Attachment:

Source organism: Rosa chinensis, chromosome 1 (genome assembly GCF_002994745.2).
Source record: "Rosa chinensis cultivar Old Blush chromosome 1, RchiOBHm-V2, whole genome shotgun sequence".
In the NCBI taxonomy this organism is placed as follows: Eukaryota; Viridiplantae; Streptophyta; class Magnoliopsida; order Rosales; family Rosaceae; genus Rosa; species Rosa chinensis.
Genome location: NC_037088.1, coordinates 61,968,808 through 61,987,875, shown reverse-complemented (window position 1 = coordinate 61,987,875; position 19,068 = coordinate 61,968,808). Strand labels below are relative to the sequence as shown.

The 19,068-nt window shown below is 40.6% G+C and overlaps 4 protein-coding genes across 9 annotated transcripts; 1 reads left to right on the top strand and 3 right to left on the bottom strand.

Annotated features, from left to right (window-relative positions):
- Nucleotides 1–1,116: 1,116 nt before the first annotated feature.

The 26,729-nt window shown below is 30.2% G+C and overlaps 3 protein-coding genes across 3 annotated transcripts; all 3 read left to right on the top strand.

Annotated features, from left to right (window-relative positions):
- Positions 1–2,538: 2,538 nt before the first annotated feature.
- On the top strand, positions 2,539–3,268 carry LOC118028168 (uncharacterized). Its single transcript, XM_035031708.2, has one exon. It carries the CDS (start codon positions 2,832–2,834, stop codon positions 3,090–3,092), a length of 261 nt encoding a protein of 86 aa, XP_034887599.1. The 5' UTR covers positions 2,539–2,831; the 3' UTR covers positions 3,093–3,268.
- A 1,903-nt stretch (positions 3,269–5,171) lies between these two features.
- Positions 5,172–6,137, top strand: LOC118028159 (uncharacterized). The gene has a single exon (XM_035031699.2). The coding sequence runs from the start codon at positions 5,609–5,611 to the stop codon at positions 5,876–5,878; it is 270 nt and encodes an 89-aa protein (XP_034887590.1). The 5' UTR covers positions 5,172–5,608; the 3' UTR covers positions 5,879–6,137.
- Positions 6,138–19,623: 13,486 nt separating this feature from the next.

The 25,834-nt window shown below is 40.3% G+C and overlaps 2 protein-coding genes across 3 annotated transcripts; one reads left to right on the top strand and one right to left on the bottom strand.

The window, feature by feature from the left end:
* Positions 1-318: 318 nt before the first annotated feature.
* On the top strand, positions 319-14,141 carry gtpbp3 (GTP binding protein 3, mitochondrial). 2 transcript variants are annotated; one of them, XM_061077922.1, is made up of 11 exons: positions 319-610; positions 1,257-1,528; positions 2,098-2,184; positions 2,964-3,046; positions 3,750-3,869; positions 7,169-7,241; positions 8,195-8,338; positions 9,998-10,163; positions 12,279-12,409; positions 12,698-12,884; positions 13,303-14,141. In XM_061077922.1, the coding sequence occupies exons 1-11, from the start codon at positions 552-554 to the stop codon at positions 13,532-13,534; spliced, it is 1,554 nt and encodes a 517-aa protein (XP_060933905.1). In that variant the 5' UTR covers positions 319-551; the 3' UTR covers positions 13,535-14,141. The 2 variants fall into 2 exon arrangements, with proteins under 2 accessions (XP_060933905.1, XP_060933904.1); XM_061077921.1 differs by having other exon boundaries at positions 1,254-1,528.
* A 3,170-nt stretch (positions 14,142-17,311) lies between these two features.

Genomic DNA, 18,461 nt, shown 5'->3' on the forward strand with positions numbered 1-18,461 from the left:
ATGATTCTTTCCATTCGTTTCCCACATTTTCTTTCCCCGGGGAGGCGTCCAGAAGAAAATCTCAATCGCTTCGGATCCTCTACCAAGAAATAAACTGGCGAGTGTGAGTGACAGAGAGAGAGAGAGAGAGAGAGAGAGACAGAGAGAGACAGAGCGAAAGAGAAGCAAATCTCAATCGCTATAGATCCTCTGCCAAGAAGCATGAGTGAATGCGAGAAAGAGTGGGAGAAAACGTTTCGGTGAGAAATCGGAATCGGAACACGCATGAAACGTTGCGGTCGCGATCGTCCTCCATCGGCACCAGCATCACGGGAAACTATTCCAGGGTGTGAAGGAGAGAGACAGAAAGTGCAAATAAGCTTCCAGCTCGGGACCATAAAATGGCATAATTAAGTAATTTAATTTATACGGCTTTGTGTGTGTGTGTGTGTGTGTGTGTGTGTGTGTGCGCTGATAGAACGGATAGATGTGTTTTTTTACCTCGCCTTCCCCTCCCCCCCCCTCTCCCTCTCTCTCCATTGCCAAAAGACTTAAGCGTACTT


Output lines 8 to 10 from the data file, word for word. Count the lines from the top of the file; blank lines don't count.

The 26,729-nt window shown below is 30.2% G+C and overlaps 3 protein-coding genes across 3 annotated transcripts; all 3 read left to right on the top strand.

Annotated features, from left to right (window-relative positions):
- Positions 1–2,538: 2,538 nt before the first annotated feature.